It is known that a large fraction of the genome of almost any organism "does not work", that is, it does not encode any proteins and does not participate in gene expression, in protein synthesis, and in changes in the properties of the organism during mutations (e.g., estimates of functional DNA fraction in humans).

If you imagine an organism, for example a human, whose genome consists of completely "working" parts, what will be the consequence? For example, if all 3 billion base pairs of the human genome formed fully working genes, each of which would code for some proteins or combinations of proteins.

What would a human be like if their entire genome of 3 billion sequences consisted of coding genes?

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    $\begingroup$ Not really since the number of genes doesn't correlated with organismal complexity. Water daphnia have ~30% more genes than humans do. Going by your last couple of posts, this article may clear up some things and be of interested to you metode.org/issues/monographs/… $\endgroup$ – user438383 Jun 15 at 13:52
  • $\begingroup$ @user438383 And what correlates? And yet, what would a person be like if their entire genome (all 3 billion base pairs) were working? $\endgroup$ – Arman Armenpress Jun 15 at 13:55
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    $\begingroup$ That's impossible to answer - it's much too hypothetical, so the answer could never be known. Humans are humans because of the genes we have. It might be fun to speculate, but it' doesn't really make sense as a scientific question. $\endgroup$ – user438383 Jun 15 at 14:29
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    $\begingroup$ I think it's very important to stress that your statement It is known that most of the genome of almost any organism "does not work" is completely incorrect, as @jakebeal describes in his answer. Just because a sequence or region doesn't code for a protein gene product doesn't mean it's useless. This is a common misconception we see here, and it deserves to be vigorously refuted. $\endgroup$ – MattDMo Jun 15 at 16:54
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    $\begingroup$ As a new contributor I would encourage you to read the guidelines on what sort of questions one should avoid asking here. If you do so I think you will realize why I think that this is one of them. $\endgroup$ – David Jun 15 at 16:58

Your question is closely related to the concept of minimal genomes, in which researchers attempt to understand the significance of genes by removing everything that isn't strictly necessary, which includes "broken" genes, redundant genes, intergenic regions, etc.

The typical result is a much more fragile and less functional organism. Much of this is due to the fact that "not strictly necessary" is not the same as "not useful." However, there is also a lot of regulatory function outside of coding sequences, as well as implicit and unknown functionality in apparently "non-functional" DNA.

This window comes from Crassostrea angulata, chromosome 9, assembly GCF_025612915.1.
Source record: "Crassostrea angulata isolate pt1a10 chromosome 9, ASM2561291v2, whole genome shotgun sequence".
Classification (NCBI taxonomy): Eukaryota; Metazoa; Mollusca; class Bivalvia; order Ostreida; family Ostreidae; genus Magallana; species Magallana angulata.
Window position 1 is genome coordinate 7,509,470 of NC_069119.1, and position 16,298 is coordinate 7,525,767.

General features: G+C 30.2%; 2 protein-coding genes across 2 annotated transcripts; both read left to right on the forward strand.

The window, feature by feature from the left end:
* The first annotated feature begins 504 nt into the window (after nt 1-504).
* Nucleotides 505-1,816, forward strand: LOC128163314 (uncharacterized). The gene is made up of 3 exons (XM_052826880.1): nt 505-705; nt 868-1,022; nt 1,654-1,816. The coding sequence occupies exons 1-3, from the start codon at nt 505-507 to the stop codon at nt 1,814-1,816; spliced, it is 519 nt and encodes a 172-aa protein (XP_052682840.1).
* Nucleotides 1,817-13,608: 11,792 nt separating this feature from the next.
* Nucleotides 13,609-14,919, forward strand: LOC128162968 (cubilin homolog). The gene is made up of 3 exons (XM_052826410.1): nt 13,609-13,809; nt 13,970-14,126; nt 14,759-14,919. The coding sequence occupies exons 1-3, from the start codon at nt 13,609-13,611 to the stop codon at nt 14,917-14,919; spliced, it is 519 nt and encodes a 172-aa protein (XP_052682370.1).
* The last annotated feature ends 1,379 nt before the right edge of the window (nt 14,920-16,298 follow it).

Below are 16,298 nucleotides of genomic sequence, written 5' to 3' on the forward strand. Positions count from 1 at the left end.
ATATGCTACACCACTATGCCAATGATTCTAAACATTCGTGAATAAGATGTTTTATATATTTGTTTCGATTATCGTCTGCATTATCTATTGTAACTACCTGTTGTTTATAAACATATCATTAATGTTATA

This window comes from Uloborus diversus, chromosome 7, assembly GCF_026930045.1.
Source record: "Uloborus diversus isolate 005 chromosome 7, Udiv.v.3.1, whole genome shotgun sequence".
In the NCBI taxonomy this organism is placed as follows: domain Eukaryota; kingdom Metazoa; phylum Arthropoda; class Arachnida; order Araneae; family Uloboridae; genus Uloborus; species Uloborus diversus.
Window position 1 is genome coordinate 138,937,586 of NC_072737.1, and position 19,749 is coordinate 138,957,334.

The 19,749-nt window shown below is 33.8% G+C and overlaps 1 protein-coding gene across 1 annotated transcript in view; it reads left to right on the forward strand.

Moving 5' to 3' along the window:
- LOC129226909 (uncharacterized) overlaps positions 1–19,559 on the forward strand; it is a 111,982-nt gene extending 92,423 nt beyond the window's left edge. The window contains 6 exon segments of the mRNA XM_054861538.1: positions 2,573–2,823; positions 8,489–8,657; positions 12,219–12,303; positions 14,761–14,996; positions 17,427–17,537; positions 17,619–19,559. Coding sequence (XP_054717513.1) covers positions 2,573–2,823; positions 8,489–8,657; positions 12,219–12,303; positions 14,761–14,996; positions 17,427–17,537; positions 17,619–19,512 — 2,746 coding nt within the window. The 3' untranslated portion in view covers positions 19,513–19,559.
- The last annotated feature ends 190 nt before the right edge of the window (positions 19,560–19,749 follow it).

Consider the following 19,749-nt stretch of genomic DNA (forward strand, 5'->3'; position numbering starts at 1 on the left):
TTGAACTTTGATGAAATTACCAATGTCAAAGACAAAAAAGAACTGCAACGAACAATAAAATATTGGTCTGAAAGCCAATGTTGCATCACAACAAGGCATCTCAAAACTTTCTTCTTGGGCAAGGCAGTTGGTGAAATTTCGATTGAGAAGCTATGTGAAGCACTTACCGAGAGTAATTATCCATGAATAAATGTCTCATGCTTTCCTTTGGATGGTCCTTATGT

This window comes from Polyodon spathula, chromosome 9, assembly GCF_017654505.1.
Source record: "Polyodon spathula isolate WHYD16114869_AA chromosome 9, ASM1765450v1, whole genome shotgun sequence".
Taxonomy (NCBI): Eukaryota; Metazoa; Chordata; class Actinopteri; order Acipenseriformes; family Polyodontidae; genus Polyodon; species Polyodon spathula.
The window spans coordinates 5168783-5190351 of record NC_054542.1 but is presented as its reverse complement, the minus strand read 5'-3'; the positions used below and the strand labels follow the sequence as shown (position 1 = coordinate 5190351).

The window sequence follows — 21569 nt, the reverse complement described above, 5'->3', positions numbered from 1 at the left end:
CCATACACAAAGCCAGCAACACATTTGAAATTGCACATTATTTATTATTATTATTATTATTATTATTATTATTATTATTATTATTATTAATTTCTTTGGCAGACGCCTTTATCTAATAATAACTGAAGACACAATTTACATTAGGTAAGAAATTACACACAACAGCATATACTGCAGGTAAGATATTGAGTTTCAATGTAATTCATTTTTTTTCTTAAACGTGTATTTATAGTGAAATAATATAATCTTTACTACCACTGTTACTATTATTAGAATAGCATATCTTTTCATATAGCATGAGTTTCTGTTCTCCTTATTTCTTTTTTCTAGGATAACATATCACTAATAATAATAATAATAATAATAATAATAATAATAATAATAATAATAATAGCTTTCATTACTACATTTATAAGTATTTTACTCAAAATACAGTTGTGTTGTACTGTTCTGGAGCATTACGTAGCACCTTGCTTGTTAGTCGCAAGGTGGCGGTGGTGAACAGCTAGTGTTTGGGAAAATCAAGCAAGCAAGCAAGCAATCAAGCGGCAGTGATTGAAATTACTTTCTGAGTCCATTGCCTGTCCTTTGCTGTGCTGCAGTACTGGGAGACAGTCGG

Examples of this include spacing between genes that interacts with histone positioning, decouples methylation, or other epigenetic factors, spacing that couples or decouples genes, sequences with functions that haven't been discovered yet.

So what would happen if you had a human with either all of the "excess" material removed or with the "empty" material filled in with extra genes with some intended function? In either case, you'd probably never actually end up with a human, because the resulting organism would be so fragile and impaired by undesirable interactions due to the loss of genetic separation, that it would never even be able to make it past the embryo stage to become a fetus.

  • $\begingroup$ Very likely the all genes active is going to be a mass of stem cells. So more of a cancer than human. $\endgroup$ – Roni Saiba Jun 15 at 15:53
  • $\begingroup$ @jakebeal Why will it be fragile? Additional genes implies coding for new forms of proteins, about which we know nothing (after all, the space of proteins is huge and grows with the number of amino acids). Maybe there will be proteins that make the body not fragile, but quite the opposite? $\endgroup$ – Arman Armenpress Jun 15 at 15:57
  • $\begingroup$ @RoniSaiba <Very likely the all genes active is going to be a mass of stem cells>. Why do you think so? $\endgroup$ – Arman Armenpress Jun 15 at 15:58
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    $\begingroup$ @ArmanArmenpress A genome is more than just proteins. The regulation of those proteins is critical as well, and "empty space" is part of that regulation. Break the regulation and break the organism. $\endgroup$ – jakebeal Jun 15 at 16:37
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    $\begingroup$ @ArmanArmenpress Embryonic stem cells have the highest euchromatin to heterochromatin ratios. As cell become more specialized i.e. differentiate, they start shutting down unnecessary (for them) regions of the genome. I think Gilbert's Developmental Biology will be a book that will satisfy your curiosity. $\endgroup$ – Roni Saiba Jun 16 at 1:48

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